How Clean is Clean Enough - bucket and mop

How Clean is Clean Enough?

news - May 2020


How Clean is Clean Enough?


What the new definition of “clean” means for designers, architects, and home technology professionals.


By Bill Hensley


How Clean is Clean Enough? -- mop and bucket
 

WHEN I WAS A KID, my mom would call us to dinner always asking, “Did you wash your hands?” To this, my brother and I would reply, “Yes mom, right before we petted the dog.” It always got a laugh from my dad, but today washing your hands is no joking matter; the virus that has us all working from home or sheltering in place has brought new attention to handwashing. It’s also making us rethink clean and ask, “How clean is clean enough?”

The answer in most cases depends on situational factors, but in this COVID-19 environment it’s important for businesses to be both perceived as clean enough (the marketing) and actually clean enough (the reality). At a recent grocery store visit, the cashier made sure to do a quick Lysol spray and wipe of the checkout conveyor before letting me put my groceries on it. It was definitely not enough to disinfect but perhaps enough “marketing” to give a measure of comfort to someone unschooled in the world of disinfection.

Fortunately, I do have some schooling on the subject courtesy of a co-founder of 6LogClean, a San Francisco Bay Area start-up providing disinfection services. Full disclosure: he’s also my son and didn’t hold back telling me that my notion of clean is no longer clean enough. But you don’t need to know someone in the business; the Today Show recently aired a segment titled Fogging Technology Could Help Battle Coronavirus. The segment highlighted the “ultimate cleaner” – vaporized hydrogen peroxide and silver – commonly used to disinfect research facilities and now approved by the EPA for emergency use against COVID-19.

What does the new definition of “clean” mean for designers, architects, and home technology professionals? Like the new expectation that you wear gloves and a mask at a client’s site, what will your clients expect when they visit your showroom, studio or office? What will give them confidence that it is actually clean enough to be safe?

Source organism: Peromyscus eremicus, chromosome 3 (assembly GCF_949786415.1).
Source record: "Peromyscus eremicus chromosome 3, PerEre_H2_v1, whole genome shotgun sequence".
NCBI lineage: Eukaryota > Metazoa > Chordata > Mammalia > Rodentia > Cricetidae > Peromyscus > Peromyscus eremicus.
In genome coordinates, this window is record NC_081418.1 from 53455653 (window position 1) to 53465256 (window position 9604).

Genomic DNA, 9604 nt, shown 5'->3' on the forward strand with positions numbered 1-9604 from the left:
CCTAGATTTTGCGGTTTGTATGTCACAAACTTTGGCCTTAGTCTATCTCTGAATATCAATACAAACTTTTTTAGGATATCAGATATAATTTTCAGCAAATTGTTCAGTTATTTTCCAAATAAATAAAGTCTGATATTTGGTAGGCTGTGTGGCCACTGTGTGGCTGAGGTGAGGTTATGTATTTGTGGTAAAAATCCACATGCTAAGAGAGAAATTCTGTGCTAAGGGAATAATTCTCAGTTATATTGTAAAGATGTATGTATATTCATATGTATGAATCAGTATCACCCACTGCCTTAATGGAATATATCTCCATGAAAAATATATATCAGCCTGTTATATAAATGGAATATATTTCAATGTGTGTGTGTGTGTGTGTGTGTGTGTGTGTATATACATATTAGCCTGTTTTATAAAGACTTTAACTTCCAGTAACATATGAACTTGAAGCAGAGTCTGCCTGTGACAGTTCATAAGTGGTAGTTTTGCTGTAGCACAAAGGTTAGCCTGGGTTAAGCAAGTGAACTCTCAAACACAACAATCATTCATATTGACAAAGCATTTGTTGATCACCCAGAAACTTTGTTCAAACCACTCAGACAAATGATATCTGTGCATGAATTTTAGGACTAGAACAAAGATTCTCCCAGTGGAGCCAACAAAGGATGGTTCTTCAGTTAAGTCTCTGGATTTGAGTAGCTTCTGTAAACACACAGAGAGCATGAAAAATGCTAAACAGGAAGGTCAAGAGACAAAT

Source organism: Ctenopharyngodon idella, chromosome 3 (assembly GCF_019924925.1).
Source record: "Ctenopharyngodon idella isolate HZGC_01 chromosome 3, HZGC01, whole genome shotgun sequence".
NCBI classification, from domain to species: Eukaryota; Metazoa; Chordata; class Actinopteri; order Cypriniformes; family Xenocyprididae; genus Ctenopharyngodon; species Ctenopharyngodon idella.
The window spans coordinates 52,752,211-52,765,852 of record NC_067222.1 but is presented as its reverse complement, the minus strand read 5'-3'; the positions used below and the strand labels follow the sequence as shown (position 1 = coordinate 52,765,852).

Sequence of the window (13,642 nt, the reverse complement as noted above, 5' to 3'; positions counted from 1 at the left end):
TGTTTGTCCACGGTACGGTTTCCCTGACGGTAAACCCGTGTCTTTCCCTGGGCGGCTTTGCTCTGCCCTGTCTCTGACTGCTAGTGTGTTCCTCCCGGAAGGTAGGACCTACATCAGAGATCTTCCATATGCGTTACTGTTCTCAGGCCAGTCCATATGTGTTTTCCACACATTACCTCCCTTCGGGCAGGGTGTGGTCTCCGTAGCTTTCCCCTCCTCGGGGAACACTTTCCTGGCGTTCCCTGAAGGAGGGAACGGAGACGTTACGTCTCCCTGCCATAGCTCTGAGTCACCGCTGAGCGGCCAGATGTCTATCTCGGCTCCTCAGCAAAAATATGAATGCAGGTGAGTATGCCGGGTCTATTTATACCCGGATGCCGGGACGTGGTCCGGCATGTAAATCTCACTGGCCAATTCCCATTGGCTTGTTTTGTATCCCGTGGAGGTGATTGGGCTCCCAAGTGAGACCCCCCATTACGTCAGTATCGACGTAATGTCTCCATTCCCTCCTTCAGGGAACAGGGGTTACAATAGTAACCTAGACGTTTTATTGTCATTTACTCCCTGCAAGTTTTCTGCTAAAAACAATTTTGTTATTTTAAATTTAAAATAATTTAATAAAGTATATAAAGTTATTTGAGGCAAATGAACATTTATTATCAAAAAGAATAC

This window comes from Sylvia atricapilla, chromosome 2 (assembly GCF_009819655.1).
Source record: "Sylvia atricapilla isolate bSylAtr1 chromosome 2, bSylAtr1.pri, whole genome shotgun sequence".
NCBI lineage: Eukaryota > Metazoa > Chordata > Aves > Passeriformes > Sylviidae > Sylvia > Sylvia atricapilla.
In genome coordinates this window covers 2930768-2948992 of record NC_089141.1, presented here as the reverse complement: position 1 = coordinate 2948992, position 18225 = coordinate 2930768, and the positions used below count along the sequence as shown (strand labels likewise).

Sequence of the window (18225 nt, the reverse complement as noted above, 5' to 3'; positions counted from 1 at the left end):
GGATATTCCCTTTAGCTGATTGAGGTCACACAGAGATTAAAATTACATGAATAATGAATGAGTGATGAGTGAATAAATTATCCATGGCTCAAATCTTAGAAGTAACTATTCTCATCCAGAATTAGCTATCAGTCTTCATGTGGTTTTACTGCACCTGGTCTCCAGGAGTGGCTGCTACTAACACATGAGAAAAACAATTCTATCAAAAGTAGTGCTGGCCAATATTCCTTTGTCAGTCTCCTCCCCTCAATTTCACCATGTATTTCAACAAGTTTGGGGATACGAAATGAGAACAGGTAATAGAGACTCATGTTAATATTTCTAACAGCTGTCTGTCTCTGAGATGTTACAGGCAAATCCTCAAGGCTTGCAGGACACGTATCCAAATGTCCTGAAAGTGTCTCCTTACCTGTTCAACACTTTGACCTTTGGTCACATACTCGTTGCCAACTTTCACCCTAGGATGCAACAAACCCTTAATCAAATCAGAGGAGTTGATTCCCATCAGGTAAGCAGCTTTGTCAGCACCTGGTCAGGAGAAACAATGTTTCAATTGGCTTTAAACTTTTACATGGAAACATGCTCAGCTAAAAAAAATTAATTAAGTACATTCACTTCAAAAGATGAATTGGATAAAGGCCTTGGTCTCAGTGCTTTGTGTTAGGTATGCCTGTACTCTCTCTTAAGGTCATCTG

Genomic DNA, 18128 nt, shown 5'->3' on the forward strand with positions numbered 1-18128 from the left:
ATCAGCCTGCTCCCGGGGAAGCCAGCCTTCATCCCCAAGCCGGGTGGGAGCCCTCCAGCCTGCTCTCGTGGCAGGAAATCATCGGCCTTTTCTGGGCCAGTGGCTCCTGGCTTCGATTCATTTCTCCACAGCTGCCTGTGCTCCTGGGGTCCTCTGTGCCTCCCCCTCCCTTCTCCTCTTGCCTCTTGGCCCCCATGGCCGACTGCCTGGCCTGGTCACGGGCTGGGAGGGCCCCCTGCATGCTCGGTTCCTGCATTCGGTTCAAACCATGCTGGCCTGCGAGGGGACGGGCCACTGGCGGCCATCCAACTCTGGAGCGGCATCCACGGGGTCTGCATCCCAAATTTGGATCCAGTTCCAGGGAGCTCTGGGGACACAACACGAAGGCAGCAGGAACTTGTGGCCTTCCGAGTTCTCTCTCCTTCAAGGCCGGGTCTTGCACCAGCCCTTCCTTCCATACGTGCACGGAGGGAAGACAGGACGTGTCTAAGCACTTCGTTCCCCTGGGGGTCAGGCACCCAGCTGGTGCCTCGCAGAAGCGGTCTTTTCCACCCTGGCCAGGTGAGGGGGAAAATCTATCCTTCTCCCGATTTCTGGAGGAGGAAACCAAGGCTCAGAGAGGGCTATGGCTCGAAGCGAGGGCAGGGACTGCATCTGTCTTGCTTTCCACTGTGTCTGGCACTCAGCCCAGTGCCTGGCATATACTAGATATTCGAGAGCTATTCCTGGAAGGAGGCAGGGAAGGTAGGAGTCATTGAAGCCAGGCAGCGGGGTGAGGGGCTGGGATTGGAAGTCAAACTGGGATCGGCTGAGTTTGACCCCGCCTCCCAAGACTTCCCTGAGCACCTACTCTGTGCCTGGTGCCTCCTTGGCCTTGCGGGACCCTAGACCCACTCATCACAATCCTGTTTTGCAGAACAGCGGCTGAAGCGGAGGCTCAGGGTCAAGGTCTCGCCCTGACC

Some business owners have used the lockdown to clean up the office or showroom, even remodel it a bit to get ready for the emerging “new normal.” This new normal will include both social distancing and a new definition of “clean.” As always, first impressions count. The organized, tidy and clean appearing office or showroom helps instill “clean confidence” in your customers. This is the marketing of clean. For the reality of clean, let’s look at the scale the pros use.

 
 
Log reduction chart

Halosil , the manufacturer of the hydrogen peroxide and silver fog treatment referenced in the Today Show segment, cites the logarithmic (log) scale which measures how effective a given disinfectant may be against infectious pathogens. The six-level scale ranges from 90 percent reduction of the pathogens (1-log) to 99.9999 percent reduction (6-log). Soap and water deliver the classic 1-log reduction. A 3-log reduction would be achieved with a product like Lysol, but only when used correctly and allowed to sit on the surface being cleaned long enough (2-5 minutes) to do its work. That grocery store example earlier? That was not cutting it. The highest 6-log disinfection – such as the Halosil fogging – results in a million times fewer pathogens.

How clean your facility needs to be depends on factors such as how many people are in it, in what proximity to each other, and with what customer interaction. For those of you with team members going to jobsites, the practices – both good and bad – employed by all at the site determine additional levels of cleaning and disinfection needed to minimize the risk of bringing COVID-19 back from the jobsite.

Welcome to the new normal. Wash your hands, everyone.

 
 
 
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